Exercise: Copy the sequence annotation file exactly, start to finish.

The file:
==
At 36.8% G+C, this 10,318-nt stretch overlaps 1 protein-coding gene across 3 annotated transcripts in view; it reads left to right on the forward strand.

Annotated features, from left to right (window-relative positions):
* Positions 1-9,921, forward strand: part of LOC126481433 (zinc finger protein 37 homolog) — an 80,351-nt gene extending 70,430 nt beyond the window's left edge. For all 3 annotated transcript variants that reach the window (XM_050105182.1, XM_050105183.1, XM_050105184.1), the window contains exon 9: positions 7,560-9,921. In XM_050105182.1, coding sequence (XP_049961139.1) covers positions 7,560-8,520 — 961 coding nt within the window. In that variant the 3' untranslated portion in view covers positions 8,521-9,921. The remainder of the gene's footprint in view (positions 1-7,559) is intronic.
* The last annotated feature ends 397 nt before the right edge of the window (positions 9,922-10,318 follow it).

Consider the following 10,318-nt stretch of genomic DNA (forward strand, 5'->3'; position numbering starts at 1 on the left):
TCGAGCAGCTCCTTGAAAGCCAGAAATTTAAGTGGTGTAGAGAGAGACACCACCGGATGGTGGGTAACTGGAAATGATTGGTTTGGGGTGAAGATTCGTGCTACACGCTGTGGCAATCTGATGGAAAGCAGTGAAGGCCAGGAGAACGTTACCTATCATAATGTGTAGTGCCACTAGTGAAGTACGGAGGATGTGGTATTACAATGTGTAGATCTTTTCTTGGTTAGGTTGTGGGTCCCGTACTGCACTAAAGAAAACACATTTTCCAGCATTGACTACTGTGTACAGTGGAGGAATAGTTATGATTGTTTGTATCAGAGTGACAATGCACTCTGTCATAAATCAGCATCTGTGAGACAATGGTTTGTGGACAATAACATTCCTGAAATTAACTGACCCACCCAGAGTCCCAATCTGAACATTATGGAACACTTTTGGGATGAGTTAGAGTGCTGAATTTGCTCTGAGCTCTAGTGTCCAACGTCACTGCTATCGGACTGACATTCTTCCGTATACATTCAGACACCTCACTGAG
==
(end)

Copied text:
At 36.8% G+C, this 10,318-nt stretch overlaps 1 protein-coding gene across 3 annotated transcripts in view; it reads left to right on the forward strand.

Annotated features, from left to right (window-relative positions):
* Positions 1-9,921, forward strand: part of LOC126481433 (zinc finger protein 37 homolog) — an 80,351-nt gene extending 70,430 nt beyond the window's left edge. For all 3 annotated transcript variants that reach the window (XM_050105182.1, XM_050105183.1, XM_050105184.1), the window contains exon 9: positions 7,560-9,921. In XM_050105182.1, coding sequence (XP_049961139.1) covers positions 7,560-8,520 — 961 coding nt within the window. In that variant the 3' untranslated portion in view covers positions 8,521-9,921. The remainder of the gene's footprint in view (positions 1-7,559) is intronic.
* The last annotated feature ends 397 nt before the right edge of the window (positions 9,922-10,318 follow it).

Consider the following 10,318-nt stretch of genomic DNA (forward strand, 5'->3'; position numbering starts at 1 on the left):
TCGAGCAGCTCCTTGAAAGCCAGAAATTTAAGTGGTGTAGAGAGAGACACCACCGGATGGTGGGTAACTGGAAATGATTGGTTTGGGGTGAAGATTCGTGCTACACGCTGTGGCAATCTGATGGAAAGCAGTGAAGGCCAGGAGAACGTTACCTATCATAATGTGTAGTGCCACTAGTGAAGTACGGAGGATGTGGTATTACAATGTGTAGATCTTTTCTTGGTTAGGTTGTGGGTCCCGTACTGCACTAAAGAAAACACATTTTCCAGCATTGACTACTGTGTACAGTGGAGGAATAGTTATGATTGTTTGTATCAGAGTGACAATGCACTCTGTCATAAATCAGCATCTGTGAGACAATGGTTTGTGGACAATAACATTCCTGAAATTAACTGACCCACCCAGAGTCCCAATCTGAACATTATGGAACACTTTTGGGATGAGTTAGAGTGCTGAATTTGCTCTGAGCTCTAGTGTCCAACGTCACTGCTATCGGACTGACATTCTTCCGTATACATTCAGACACCTCACTGAG